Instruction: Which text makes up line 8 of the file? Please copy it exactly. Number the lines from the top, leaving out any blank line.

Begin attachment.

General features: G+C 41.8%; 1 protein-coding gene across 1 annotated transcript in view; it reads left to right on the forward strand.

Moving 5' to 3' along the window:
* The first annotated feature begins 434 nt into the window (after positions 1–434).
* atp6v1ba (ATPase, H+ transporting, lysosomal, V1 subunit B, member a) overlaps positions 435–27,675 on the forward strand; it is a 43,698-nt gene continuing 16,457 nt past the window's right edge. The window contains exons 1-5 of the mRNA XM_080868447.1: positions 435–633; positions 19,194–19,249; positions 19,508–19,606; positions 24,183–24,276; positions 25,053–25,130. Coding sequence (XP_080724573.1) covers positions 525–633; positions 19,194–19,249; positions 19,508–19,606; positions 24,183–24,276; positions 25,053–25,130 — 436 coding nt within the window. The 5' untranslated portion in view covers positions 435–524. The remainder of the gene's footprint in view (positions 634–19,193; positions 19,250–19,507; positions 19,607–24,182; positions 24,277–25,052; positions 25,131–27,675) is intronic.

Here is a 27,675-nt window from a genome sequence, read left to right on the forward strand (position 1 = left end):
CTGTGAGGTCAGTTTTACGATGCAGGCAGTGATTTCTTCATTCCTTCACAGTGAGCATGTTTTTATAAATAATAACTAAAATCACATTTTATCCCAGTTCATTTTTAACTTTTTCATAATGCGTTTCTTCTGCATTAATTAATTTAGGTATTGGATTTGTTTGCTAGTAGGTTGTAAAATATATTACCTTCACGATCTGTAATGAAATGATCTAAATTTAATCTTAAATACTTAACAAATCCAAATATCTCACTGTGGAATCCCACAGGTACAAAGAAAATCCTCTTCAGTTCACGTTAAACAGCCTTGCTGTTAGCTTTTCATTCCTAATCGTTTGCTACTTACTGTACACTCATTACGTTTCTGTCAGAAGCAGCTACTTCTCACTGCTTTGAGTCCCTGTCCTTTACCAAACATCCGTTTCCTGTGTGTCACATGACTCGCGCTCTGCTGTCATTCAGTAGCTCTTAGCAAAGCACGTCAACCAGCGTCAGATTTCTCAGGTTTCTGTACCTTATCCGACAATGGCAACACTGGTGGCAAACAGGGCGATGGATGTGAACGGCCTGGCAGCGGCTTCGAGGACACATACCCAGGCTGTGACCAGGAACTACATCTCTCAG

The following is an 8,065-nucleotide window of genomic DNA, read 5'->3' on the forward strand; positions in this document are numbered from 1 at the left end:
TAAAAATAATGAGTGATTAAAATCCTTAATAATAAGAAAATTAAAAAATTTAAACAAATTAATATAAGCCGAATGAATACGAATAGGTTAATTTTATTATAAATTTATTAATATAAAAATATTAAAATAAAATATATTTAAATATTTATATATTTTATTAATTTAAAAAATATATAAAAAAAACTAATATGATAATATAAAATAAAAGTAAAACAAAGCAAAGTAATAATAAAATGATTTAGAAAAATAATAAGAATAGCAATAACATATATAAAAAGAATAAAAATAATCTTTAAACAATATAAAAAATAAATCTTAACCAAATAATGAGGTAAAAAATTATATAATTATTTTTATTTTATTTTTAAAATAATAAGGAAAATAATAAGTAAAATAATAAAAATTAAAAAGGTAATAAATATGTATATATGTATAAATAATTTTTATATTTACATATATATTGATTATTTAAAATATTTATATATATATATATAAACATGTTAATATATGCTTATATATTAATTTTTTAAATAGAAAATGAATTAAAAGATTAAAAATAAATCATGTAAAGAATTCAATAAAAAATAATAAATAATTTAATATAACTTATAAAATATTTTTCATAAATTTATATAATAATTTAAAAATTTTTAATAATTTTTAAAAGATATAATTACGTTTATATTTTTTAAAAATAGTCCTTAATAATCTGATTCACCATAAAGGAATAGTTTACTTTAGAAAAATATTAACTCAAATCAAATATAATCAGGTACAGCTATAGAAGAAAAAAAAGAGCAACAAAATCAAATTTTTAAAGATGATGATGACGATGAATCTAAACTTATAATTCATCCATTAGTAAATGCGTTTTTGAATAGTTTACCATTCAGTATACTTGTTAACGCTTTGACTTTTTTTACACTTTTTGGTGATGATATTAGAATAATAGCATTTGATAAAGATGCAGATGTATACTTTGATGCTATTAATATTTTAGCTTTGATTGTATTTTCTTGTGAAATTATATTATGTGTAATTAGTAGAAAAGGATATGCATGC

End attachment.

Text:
TAAAAATAATGAGTGATTAAAATCCTTAATAATAAGAAAATTAAAAAATTTAAACAAATTAATATAAGCCGAATGAATACGAATAGGTTAATTTTATTATAAATTTATTAATATAAAAATATTAAAATAAAATATATTTAAATATTTATATATTTTATTAATTTAAAAAATATATAAAAAAAACTAATATGATAATATAAAATAAAAGTAAAACAAAGCAAAGTAATAATAAAATGATTTAGAAAAATAATAAGAATAGCAATAACATATATAAAAAGAATAAAAATAATCTTTAAACAATATAAAAAATAAATCTTAACCAAATAATGAGGTAAAAAATTATATAATTATTTTTATTTTATTTTTAAAATAATAAGGAAAATAATAAGTAAAATAATAAAAATTAAAAAGGTAATAAATATGTATATATGTATAAATAATTTTTATATTTACATATATATTGATTATTTAAAATATTTATATATATATATATAAACATGTTAATATATGCTTATATATTAATTTTTTAAATAGAAAATGAATTAAAAGATTAAAAATAAATCATGTAAAGAATTCAATAAAAAATAATAAATAATTTAATATAACTTATAAAATATTTTTCATAAATTTATATAATAATTTAAAAATTTTTAATAATTTTTAAAAGATATAATTACGTTTATATTTTTTAAAAATAGTCCTTAATAATCTGATTCACCATAAAGGAATAGTTTACTTTAGAAAAATATTAACTCAAATCAAATATAATCAGGTACAGCTATAGAAGAAAAAAAAGAGCAACAAAATCAAATTTTTAAAGATGATGATGACGATGAATCTAAACTTATAATTCATCCATTAGTAAATGCGTTTTTGAATAGTTTACCATTCAGTATACTTGTTAACGCTTTGACTTTTTTTACACTTTTTGGTGATGATATTAGAATAATAGCATTTGATAAAGATGCAGATGTATACTTTGATGCTATTAATATTTTAGCTTTGATTGTATTTTCTTGTGAAATTATATTATGTGTAATTAGTAGAAAAGGATATGCATGC